Borne out of centuries of vine growing tradition, Camiño Novo is a very small family owned winery in the heart of the Ribeira Sacra DO. Camiño Novo produces wine of immense character and natural purity from the top red grape of the region, Mencía. The core of the estate is seven very old vine (80-100+ years), steeply sloped, and stunningly picturesque vineyard plots along the Sil River, set in the most prestigious sub-zone of the appellation, Amandi.
Here the viticulture and Camiño Novo wine are bound in tradition. Here “tradition” is not a romantic nod to old ways long eclipsed by industrial agriculture. Here tradition is long hours of hard work by a father, son, and now his son tending the centuries old, terraced plots of their ancestors to make a humble, yet noble product, wine. As it happens their naturally oriented vineyard work and winemaking style perfectly coax out the character of their outstanding terroir in the glass.
Camiño Novo Continued
Here the old ways are woven into the fabric of life. Carlos’s mother, Dorinda Diaz, makes their hearty Gallego bread, and joins with extended family to make seasonal savory chorizo and cured meats. They grow their own potatoes, and dig them up from a garden down the road. It is perhaps a simpler way than most of us modern city dwellers experience, with it’s own kind of richness in the flavors and savor of life as it has been for generations. But it is not an easy way either.
Carlos’s father, José Maria Diaz, now in his 80s, had feared the family vineyards and traditions were nearing their end when he could no longer manage the vineyards alone. However, Carlos could not let this happen, although he has his own family and a more citified job as a full-time teacher in a small city not too far away.
Instead Carlos spends all his free-time, weekends, holidays and vacation time tending the vineyards, along with his father and now his son. Extended family are brought in for the harvest and a harvest celebration.
The plots are located at varying altitudes and orientations, stretching from the town of Amandi to Doade. While the pint-sized winery itself is comprised of just a few stainless steel tanks and a mini bottling and labeling machine in the basement of the family house in the tiny village of Vilachá de Doade.
The vines range from 80 to 100 years old and many of the steep stone terraces, called bancales, are more than 500 years old. Vine cultivation along the Sil dates back to Roman times. Together the plots make up 1.6 hectares of vineyards of 98% Mencía and 2% Garnacha vines. The Garnacha adds acidity to the blend, and is another of the old ways of naturally maintaining balance without the interventionist practice of adding tartaric acid, which is often poorly integrated and can add an artificial character to the wine.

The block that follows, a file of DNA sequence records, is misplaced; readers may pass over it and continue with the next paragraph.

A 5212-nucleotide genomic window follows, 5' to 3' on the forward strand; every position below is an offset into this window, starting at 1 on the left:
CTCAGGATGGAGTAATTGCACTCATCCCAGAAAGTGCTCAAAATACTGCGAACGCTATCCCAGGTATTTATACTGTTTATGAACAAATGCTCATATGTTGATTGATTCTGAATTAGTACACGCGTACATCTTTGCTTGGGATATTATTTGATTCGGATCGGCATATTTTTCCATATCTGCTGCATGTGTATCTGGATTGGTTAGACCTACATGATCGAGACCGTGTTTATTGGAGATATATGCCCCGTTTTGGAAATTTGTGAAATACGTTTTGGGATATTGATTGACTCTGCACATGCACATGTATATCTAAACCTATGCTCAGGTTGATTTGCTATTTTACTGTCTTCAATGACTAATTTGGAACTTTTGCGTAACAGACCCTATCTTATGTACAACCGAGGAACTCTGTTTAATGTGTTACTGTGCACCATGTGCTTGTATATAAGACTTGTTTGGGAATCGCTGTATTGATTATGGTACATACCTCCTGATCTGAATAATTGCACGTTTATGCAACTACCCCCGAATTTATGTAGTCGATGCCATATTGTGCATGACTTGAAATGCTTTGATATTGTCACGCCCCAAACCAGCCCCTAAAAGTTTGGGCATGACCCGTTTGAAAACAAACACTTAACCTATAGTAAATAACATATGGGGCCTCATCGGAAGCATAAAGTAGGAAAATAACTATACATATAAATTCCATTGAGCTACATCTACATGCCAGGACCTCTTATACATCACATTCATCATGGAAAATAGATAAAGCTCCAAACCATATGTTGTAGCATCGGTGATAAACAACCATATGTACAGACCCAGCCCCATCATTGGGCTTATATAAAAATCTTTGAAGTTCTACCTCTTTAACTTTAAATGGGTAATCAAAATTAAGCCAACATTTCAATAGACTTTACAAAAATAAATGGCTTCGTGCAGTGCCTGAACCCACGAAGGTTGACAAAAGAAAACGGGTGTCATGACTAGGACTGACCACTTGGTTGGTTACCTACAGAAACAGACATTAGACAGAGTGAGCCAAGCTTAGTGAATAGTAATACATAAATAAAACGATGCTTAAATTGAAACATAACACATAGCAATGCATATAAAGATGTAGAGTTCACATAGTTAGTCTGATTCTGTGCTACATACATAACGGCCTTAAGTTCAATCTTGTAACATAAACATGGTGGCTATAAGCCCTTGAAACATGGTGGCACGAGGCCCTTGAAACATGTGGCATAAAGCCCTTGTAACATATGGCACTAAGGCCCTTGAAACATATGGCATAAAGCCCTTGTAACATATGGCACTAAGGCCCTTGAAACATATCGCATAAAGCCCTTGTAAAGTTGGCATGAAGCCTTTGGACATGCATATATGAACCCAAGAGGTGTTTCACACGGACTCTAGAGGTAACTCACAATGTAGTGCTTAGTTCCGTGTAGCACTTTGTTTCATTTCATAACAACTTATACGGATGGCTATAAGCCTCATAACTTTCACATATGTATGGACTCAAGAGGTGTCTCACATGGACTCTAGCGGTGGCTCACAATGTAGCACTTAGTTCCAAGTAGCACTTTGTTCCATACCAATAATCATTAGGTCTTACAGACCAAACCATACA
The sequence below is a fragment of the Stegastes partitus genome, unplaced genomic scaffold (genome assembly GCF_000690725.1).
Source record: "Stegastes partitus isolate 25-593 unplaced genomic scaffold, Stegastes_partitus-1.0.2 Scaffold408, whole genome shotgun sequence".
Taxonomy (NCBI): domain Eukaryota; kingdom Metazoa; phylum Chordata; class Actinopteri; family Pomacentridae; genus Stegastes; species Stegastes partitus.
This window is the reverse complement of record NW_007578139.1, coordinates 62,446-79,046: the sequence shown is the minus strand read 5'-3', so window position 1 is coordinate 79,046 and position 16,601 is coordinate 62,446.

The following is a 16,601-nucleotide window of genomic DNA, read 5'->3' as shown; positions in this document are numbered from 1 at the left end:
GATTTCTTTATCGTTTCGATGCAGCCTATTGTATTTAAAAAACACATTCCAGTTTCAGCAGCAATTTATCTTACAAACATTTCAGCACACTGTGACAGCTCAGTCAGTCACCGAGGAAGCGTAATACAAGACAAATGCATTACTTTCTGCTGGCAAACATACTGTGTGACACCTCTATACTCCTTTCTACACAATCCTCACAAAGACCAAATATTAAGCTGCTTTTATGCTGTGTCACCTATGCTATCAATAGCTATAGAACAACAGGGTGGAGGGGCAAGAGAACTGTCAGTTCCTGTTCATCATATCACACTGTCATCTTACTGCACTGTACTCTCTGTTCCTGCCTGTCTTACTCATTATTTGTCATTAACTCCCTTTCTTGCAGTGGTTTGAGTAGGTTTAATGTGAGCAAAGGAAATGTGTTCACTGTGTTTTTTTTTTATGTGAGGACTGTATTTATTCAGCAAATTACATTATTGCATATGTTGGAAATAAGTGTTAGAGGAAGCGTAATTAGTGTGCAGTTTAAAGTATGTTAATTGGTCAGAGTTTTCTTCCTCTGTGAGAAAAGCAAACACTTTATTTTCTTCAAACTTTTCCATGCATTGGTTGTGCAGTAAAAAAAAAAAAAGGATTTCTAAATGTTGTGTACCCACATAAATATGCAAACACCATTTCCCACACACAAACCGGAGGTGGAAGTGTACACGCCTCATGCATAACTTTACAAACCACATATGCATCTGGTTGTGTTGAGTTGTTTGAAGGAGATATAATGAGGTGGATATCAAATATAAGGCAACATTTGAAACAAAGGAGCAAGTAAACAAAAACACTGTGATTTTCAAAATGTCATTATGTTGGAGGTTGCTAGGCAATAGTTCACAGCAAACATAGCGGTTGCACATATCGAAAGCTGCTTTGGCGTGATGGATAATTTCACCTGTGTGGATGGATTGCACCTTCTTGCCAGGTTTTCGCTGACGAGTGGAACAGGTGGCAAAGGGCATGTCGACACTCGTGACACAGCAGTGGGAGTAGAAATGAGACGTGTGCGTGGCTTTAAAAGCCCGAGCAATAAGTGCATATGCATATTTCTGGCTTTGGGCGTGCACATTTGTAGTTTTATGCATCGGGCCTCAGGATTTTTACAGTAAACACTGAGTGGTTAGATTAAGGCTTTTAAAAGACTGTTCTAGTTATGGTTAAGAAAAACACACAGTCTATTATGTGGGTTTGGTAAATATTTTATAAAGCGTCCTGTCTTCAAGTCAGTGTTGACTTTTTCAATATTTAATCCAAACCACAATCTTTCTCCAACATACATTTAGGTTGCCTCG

The soil in the central Amandi plots near the town of Amandi is pure red slate, and is the source of the intense minerality in the wine. Because of the wide width of the Sil in Amandi its vineyards are better ventilated than eastward toward the town of Doade, which helps maintain good vine and grape health. As you near Doade the soil becomes more solid slate, and the ventilation is also lessened because as the width of the Sil river narrows.
While common sense would indicate that humidity would be a significant problem along the riverbank, but rather heat at the lowest parts of the slopes closest to the river (with temperatures reaching as high as 113° F) becomes a big factor in terms of ripeness. The result is that the lower parts of the slope are harvested earlier with a riper character to the grapes. The vines are trained in trellis to help with better aeration and to avoid the skins of the grapes being burned by the sun and adding cooked flavors into the wine.
The wines are naturally made, in part out of necessity. The vineyard slopes can be more than a 70% grade in sections so that almost all of the vineyard work is done by hand, and sometimes with the help of donkeys—especially at harvest. No chemical treatments are used except for caldo bordeles applications after flowering.
The winemaking style is traditional and as non-interventionist as possible. Pure, rich fruit and well-balanced acidity that reflects the land is their goal. Considering the quality and age of their vines they could make a super concentrated modern style luxury cuvée (at even more minuscule quantities), but that is simply not part of the equation at Camiño Novo.
Simply put, Camiño Novo is a labor of love and tradition from a family’s own hands and their own hearts.